Abstract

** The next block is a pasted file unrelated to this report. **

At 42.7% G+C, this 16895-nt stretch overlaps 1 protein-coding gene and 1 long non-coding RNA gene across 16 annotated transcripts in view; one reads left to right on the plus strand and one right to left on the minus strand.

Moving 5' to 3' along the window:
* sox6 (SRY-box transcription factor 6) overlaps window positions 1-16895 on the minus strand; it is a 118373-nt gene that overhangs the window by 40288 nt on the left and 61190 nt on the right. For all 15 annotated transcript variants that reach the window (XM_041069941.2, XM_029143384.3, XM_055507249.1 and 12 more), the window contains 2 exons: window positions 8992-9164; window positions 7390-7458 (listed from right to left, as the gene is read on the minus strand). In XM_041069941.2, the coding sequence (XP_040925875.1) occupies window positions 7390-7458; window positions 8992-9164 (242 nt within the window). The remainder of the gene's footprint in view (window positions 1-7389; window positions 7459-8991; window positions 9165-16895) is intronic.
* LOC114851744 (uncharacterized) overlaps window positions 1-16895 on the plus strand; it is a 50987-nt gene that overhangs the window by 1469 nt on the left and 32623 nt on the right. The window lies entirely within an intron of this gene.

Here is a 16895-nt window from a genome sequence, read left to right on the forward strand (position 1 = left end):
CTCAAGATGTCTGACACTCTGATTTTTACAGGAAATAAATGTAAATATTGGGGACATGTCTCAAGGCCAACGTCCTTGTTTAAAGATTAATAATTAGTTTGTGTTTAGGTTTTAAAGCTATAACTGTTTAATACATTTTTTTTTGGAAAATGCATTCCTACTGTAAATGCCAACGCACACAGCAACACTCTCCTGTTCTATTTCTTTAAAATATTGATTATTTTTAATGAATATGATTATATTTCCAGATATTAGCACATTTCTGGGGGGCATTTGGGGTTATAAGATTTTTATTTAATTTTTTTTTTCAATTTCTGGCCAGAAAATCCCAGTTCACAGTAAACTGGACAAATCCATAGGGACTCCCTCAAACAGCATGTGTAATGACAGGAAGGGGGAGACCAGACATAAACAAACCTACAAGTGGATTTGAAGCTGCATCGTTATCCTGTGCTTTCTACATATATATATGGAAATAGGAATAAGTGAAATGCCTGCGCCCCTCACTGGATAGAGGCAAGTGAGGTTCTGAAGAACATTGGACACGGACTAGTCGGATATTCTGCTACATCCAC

Polygonal patterned ground in a tundra valley near Sawtooth Peak, Boulder County, Colorado, is unique in the Front Range because of its large size and its resemblance to fossil ice-wedge polygons. The polygons occur in a terminal moraine of latest Pinedale age (about 15,000 to 10,000 B.P.), at an altitude of 3,390 m. They range from 10 to 25 m in diameter and are outlined by shallow, vegetated troughs that show no surface indication of sorting. The polygonal ground pattern is attributed to thermal contraction cracking and ice-wedge formation during a late Pinedale or early Holocene cold interval in which permafrost existed at least 350 m below its present lower altitudinal limit. Frost-sorted rubble accumulated in troughs above the melting ice wedges; evidence of sorting, however, is concealed by humus-rich loessal or slope-wash sediments that bury the stones and fill interstices between them to form wedges of silty material as deep as 1.0 m. Organic matter in the humus-rich silt is believed to have eroded from an Altithermal A1 horizon during early Neoglaciation; radiocarbon dates of 5750 ± 110 and 5765 ± B.P. apply to formation of the Altithermal soil and are maximum ages for its erosion and redeposition, but they have no bearing on the time of patterned ground formation. Stones in the polygon borders have experienced no important frost sorting since the close of the Triple Lakes stade of Neoglaciation, which ended prior to 2855 ± 90 B.P. in the Sawtooth valley.

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